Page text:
Did you know that the better the communication within your facility, the safer the work environment is? The good news is communication is easier now, more than ever before, thanks to cloud technology and smarter warehouse management systems.
We may all complain about technology, constant connectivity, and learning to use it to our advantage, but consider this:
- More than a 100 years ago, the U.S. reported 61 deaths per 100,000 workers.
- Today, the S. Bureau of Statistics reports only 3 deaths per 100,000 workers.
Those figures show quite an improvement in safety over the past century, but there is more work to be done.
Shared knowledge makes your facility safer
A vital component of a safe manufacturing or warehouse facility is clear and consistent communication among all employees. It helps to minimize grumbling and division throughout your facility, and it provides everyone with the necessary information to perform their job safely.
Some key points to consider when communicating include:
- Be consistent when communicating on a matter. Don’t provide one answer to one person and a different answer to another.
- Don’t devalue other team members because they may think differently than you,. Recognize that the best decision will be made because other team members have different perspectives.
- Good and clear communication leads to involvement. Inform people whenever you plan to do something different or new, and explain why you’re doing it. Keeping individuals in the dark about decisions only adds frustration.
One of the most powerful things a facility can do is to create a true safety reporting system that equips employees with the tools needed to track, record, and report incidents and near-misses.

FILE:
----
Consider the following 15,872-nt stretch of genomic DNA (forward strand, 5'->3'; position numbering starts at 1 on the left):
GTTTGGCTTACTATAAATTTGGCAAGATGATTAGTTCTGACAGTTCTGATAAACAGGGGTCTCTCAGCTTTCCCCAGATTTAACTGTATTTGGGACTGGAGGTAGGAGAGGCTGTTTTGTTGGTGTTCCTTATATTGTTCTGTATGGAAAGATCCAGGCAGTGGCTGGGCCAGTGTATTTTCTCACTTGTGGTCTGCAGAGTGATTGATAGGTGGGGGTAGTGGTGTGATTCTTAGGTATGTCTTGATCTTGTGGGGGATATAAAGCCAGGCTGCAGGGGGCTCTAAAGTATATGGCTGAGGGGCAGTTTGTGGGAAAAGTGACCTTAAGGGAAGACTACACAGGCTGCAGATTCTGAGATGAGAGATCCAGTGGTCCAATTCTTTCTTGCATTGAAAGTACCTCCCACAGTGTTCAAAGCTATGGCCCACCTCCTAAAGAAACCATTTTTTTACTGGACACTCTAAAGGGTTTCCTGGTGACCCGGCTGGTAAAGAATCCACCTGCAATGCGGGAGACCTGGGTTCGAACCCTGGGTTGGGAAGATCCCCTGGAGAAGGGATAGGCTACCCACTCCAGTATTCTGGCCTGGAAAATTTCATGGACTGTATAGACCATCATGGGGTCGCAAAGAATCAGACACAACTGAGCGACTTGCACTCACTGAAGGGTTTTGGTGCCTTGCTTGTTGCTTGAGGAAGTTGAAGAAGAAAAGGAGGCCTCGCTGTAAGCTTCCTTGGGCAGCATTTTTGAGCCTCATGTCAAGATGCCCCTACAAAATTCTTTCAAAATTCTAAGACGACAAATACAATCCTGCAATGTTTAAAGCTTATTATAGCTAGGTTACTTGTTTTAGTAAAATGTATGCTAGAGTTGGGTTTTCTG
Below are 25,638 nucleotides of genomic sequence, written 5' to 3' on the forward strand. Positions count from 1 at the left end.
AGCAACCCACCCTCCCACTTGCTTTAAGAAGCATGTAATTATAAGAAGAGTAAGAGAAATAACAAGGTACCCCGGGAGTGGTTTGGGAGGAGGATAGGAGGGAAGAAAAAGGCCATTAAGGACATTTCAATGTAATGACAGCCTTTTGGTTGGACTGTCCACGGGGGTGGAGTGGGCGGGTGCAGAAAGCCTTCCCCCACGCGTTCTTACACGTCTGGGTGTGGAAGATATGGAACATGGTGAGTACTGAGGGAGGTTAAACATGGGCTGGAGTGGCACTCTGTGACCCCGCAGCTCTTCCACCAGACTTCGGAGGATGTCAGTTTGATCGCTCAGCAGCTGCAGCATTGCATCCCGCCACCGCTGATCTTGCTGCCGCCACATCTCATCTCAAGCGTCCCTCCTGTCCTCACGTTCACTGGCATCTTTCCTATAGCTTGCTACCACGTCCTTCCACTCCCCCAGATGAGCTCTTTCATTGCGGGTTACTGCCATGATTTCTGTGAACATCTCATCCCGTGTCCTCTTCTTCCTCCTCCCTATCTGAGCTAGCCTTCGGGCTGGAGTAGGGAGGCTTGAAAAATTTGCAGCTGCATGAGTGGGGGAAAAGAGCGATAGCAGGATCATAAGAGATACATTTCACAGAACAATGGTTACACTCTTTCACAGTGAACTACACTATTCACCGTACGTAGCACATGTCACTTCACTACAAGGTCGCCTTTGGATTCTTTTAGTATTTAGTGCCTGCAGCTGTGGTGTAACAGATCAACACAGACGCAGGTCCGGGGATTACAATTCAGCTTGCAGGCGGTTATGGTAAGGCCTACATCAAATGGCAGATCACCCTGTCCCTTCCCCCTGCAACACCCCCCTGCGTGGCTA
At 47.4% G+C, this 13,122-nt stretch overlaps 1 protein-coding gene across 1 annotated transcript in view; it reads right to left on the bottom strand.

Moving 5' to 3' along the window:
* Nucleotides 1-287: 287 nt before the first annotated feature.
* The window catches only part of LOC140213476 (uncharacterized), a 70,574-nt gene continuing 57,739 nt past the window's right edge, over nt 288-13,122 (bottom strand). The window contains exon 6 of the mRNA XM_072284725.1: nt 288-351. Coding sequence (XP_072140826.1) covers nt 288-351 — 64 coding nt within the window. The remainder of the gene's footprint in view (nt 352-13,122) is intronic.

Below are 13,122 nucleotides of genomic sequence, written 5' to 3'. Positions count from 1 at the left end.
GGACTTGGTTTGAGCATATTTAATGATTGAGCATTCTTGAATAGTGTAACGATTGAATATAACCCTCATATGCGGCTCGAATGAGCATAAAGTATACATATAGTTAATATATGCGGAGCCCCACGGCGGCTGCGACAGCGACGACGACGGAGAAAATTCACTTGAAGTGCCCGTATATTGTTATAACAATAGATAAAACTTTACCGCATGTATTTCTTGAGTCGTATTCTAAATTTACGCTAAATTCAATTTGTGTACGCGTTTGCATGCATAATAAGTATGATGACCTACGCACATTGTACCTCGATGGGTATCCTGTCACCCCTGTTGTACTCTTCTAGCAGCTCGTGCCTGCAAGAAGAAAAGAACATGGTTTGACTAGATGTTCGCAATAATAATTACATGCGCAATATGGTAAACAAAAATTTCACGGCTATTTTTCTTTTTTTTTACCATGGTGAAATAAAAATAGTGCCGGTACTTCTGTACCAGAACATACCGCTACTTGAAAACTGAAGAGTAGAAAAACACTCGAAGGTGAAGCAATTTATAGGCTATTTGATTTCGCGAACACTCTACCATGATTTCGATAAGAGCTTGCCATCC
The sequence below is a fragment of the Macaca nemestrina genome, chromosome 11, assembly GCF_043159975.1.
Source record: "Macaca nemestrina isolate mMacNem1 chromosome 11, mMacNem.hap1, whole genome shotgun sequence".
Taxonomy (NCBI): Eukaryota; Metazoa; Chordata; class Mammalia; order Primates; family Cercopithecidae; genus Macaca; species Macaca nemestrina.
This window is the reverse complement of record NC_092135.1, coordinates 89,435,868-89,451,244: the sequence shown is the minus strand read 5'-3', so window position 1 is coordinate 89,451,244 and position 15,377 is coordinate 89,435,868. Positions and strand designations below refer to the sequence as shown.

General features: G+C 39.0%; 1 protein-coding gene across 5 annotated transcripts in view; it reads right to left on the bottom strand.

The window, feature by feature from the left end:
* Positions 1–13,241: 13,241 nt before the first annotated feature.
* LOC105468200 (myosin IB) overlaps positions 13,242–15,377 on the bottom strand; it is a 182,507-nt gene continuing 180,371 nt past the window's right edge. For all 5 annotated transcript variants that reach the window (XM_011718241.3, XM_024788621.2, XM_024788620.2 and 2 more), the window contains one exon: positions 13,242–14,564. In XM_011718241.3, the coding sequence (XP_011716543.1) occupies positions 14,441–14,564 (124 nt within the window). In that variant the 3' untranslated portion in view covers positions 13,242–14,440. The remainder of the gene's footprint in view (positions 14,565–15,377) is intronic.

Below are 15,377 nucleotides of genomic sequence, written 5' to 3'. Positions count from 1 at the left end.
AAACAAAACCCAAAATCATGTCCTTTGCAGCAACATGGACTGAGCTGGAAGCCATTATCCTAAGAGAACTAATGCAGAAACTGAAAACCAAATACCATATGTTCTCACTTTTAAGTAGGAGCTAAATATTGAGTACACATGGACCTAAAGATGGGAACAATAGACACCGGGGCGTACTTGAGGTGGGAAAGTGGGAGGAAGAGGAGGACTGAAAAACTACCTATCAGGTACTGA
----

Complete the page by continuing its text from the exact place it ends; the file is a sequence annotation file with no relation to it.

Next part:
Also recognize that workforce safety is not a singular event. For facilities to be effective, communication is a long-term commitment, and workforce safety initiatives need to be part of the daily efforts of achieving operational excellence. This starts with the opportunity for employees to openly communicate their safety insights to senior leadership.
Finally, remember that workplace changes of any kind, like new orders or packaging new equipment, all require clear communication and, often, additional training. It’s usually helpful to document and track these changes and how they were received by workers.
Here are the basics on how to communicate before, during, and after a change occurs:
Hold interactive weekly safety talks.
- Review all applicable OSHA standards.
- Communicate any kind of upcoming changes in the facility that could impact employee safety.
- Post safety rules to ensure workers are familiar with them.
Keep documentation and logs up to date, and make it habit to review them.
- The use of telematics can record data and provide faster solutions when conducting incident analysis.
- Telematics can assist in eliminating future risks with historical data used for predictive analytics, operator report cards, tracking solutions for manufacturing enterprises, and charts that show accident trends, near-misses, and driving violations.
Keep on training
- Workers should be trained on any new equipment or change in process.
- Use telematics to log and track operator certifications.
Technology today can quickly merge data regarding inventory, people, and hard assets. And cloud-based telematics facilitates the communication component, keeping everyone informed and working safely and efficiently.